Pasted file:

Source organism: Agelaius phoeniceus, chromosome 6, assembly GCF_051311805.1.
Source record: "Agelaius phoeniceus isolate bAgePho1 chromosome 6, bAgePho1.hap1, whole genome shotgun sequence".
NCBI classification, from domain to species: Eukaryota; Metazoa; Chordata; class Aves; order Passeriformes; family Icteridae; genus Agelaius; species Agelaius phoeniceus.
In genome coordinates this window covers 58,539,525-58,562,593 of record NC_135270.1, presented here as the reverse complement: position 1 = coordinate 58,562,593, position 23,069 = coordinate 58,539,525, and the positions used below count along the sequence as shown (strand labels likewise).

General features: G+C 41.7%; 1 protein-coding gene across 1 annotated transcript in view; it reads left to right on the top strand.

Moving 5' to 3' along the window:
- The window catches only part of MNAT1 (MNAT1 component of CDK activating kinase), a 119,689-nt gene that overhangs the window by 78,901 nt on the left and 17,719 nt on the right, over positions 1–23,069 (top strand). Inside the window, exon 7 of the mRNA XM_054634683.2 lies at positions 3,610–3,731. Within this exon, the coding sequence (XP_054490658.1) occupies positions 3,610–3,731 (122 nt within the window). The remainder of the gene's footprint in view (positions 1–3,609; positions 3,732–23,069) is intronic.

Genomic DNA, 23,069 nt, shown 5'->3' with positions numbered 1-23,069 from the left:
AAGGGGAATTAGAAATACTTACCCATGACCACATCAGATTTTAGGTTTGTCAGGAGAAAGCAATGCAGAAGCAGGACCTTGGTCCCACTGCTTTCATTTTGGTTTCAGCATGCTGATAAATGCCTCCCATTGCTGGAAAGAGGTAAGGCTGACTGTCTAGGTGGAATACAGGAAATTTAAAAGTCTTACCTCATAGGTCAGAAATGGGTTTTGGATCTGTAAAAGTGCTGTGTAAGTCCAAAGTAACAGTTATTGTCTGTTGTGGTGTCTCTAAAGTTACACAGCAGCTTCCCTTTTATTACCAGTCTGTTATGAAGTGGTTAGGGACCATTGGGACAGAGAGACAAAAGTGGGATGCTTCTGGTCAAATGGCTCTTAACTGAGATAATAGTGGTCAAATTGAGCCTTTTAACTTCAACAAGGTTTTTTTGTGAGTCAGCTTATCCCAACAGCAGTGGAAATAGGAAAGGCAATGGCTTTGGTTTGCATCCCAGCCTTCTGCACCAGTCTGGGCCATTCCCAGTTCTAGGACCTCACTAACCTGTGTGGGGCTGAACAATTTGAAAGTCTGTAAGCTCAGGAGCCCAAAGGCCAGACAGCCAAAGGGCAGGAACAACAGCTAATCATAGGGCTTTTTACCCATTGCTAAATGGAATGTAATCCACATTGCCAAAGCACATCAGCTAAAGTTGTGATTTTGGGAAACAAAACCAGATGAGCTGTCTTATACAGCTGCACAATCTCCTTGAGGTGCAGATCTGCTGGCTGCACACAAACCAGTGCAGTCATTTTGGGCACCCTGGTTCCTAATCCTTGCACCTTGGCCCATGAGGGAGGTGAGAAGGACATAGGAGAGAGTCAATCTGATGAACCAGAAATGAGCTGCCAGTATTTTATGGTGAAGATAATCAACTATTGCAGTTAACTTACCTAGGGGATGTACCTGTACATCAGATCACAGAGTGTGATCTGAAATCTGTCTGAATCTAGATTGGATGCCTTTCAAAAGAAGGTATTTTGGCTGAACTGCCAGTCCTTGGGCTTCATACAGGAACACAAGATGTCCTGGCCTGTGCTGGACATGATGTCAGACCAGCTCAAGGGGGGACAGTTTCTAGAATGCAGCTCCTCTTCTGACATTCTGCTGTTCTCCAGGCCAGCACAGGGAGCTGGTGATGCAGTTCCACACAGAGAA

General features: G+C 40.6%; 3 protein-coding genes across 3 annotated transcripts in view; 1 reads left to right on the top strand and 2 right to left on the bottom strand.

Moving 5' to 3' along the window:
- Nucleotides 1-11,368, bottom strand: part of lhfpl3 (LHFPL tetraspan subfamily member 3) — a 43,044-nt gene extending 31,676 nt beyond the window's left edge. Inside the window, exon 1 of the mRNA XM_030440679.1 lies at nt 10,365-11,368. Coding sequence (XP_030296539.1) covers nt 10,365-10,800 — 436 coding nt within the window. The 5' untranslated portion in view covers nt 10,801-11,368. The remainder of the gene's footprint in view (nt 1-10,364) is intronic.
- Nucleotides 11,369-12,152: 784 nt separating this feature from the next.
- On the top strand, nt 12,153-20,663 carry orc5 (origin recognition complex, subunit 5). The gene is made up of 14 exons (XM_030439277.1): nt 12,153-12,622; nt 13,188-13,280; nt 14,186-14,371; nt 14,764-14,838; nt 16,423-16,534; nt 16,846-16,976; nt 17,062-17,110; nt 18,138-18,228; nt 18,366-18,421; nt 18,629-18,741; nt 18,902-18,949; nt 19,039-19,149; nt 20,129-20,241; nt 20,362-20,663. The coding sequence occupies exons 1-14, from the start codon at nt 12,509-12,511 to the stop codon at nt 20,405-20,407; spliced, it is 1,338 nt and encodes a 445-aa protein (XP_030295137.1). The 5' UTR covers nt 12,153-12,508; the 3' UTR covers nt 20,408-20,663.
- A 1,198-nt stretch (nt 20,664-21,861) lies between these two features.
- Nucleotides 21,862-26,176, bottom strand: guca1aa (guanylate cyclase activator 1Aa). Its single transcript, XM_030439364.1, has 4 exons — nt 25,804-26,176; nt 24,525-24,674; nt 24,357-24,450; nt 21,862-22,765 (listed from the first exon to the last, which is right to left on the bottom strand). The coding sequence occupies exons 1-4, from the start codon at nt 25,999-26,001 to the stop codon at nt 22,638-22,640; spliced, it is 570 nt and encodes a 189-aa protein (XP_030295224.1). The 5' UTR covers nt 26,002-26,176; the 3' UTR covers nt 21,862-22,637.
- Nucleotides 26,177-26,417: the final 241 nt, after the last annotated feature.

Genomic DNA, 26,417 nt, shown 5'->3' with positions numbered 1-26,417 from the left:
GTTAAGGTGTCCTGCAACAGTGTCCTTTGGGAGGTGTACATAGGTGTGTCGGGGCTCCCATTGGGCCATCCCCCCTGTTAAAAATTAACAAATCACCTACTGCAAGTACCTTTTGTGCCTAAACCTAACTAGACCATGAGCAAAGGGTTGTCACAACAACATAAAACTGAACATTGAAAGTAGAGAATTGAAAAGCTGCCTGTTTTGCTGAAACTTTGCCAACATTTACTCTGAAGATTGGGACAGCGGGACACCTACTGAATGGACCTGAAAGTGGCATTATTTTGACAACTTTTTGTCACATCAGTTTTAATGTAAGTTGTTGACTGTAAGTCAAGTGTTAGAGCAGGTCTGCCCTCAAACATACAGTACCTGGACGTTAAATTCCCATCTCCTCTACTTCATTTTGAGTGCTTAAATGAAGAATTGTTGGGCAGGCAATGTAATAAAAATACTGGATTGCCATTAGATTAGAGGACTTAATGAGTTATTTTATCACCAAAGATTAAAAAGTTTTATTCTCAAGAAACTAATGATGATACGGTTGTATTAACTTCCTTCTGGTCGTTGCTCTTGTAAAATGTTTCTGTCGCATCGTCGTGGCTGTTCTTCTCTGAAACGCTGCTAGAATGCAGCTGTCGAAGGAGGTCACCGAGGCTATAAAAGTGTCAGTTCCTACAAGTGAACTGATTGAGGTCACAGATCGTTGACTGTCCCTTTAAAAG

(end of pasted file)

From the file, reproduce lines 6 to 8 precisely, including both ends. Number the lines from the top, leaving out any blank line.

Moving 5' to 3' along the window:
- The window catches only part of MNAT1 (MNAT1 component of CDK activating kinase), a 119,689-nt gene that overhangs the window by 78,901 nt on the left and 17,719 nt on the right, over positions 1–23,069 (top strand). Inside the window, exon 7 of the mRNA XM_054634683.2 lies at positions 3,610–3,731. Within this exon, the coding sequence (XP_054490658.1) occupies positions 3,610–3,731 (122 nt within the window). The remainder of the gene's footprint in view (positions 1–3,609; positions 3,732–23,069) is intronic.

Genomic DNA, 23,069 nt, shown 5'->3' with positions numbered 1-23,069 from the left: